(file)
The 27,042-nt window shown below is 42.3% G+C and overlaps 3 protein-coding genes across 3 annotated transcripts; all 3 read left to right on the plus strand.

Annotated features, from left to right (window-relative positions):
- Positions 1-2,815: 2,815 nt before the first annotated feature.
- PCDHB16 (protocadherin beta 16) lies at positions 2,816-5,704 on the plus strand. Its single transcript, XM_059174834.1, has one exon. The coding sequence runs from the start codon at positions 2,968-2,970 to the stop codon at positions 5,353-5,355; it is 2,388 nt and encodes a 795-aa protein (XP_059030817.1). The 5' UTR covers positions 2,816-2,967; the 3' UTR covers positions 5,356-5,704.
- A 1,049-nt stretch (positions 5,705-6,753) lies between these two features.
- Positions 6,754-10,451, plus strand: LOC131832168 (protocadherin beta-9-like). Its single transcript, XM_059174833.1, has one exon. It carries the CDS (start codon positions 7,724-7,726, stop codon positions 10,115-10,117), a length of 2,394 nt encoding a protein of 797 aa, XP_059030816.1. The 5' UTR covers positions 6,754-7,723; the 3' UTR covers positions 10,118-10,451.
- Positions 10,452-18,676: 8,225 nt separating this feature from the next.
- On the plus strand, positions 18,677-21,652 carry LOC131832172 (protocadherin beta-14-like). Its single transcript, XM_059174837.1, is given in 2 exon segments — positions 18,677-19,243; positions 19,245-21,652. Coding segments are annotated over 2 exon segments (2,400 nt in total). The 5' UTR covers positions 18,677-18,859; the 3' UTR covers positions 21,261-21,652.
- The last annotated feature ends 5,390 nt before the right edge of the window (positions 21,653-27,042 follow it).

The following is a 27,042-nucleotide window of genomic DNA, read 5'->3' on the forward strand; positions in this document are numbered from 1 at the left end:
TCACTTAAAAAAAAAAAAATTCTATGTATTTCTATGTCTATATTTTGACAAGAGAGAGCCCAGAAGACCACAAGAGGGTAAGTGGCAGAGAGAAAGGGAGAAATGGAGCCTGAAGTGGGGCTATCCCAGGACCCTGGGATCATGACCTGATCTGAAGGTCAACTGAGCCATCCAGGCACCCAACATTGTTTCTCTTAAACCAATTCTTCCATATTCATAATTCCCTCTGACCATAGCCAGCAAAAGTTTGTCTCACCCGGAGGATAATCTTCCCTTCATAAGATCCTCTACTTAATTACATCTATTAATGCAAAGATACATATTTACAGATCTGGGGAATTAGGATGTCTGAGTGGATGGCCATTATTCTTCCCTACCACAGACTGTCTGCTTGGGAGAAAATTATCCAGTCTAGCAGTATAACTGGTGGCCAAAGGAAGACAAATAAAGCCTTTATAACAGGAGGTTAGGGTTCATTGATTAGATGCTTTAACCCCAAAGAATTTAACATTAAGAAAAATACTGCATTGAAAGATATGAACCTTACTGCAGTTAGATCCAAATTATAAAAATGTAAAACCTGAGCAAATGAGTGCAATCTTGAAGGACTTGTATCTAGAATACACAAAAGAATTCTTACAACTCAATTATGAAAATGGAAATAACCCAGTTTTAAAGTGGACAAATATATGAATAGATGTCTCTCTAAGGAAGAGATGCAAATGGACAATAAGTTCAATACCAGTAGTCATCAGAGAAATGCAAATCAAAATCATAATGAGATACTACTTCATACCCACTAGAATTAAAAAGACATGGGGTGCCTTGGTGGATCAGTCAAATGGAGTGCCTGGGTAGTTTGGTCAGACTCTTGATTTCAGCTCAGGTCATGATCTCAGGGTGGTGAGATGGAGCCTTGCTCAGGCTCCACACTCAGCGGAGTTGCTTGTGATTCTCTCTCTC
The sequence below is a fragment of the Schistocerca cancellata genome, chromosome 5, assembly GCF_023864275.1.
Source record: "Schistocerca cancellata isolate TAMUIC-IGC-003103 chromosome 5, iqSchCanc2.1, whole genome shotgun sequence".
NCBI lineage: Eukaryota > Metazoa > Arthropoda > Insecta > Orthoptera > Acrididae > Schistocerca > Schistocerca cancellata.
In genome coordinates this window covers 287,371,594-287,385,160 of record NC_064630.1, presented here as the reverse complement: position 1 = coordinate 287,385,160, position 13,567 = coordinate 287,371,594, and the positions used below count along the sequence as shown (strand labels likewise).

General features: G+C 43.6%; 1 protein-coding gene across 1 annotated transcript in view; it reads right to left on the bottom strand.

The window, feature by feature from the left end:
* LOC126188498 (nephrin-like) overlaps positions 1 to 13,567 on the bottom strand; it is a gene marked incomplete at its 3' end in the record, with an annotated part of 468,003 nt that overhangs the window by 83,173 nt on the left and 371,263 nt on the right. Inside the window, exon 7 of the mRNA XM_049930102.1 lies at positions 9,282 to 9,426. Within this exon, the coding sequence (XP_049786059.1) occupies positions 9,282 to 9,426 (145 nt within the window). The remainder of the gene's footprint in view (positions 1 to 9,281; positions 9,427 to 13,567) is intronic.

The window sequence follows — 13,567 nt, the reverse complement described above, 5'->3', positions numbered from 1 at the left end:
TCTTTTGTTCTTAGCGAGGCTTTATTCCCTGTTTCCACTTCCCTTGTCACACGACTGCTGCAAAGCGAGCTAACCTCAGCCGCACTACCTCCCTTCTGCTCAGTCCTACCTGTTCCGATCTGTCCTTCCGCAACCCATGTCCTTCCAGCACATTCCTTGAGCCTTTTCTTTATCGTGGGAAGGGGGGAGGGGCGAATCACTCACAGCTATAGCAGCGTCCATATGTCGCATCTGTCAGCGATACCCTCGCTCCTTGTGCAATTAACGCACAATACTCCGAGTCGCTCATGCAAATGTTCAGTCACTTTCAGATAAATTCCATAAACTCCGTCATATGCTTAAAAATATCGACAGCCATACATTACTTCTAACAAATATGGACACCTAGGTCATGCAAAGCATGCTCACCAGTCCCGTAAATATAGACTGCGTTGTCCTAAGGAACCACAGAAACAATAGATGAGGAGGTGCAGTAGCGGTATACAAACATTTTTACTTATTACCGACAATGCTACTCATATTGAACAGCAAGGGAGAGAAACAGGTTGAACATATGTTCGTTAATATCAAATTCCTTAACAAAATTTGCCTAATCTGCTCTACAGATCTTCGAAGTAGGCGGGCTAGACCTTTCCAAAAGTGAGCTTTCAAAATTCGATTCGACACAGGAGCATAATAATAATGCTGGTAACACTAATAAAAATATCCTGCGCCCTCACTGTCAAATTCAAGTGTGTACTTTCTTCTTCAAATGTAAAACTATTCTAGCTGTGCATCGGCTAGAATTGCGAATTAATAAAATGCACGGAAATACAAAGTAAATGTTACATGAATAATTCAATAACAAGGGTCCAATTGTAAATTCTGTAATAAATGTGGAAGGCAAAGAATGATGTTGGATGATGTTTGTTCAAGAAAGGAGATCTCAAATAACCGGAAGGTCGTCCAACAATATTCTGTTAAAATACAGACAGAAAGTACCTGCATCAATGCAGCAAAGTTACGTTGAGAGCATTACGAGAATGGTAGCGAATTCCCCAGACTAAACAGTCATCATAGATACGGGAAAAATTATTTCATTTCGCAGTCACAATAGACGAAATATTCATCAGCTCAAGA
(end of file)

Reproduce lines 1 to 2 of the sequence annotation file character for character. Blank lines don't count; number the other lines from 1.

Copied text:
The 27,042-nt window shown below is 42.3% G+C and overlaps 3 protein-coding genes across 3 annotated transcripts; all 3 read left to right on the plus strand.

Annotated features, from left to right (window-relative positions):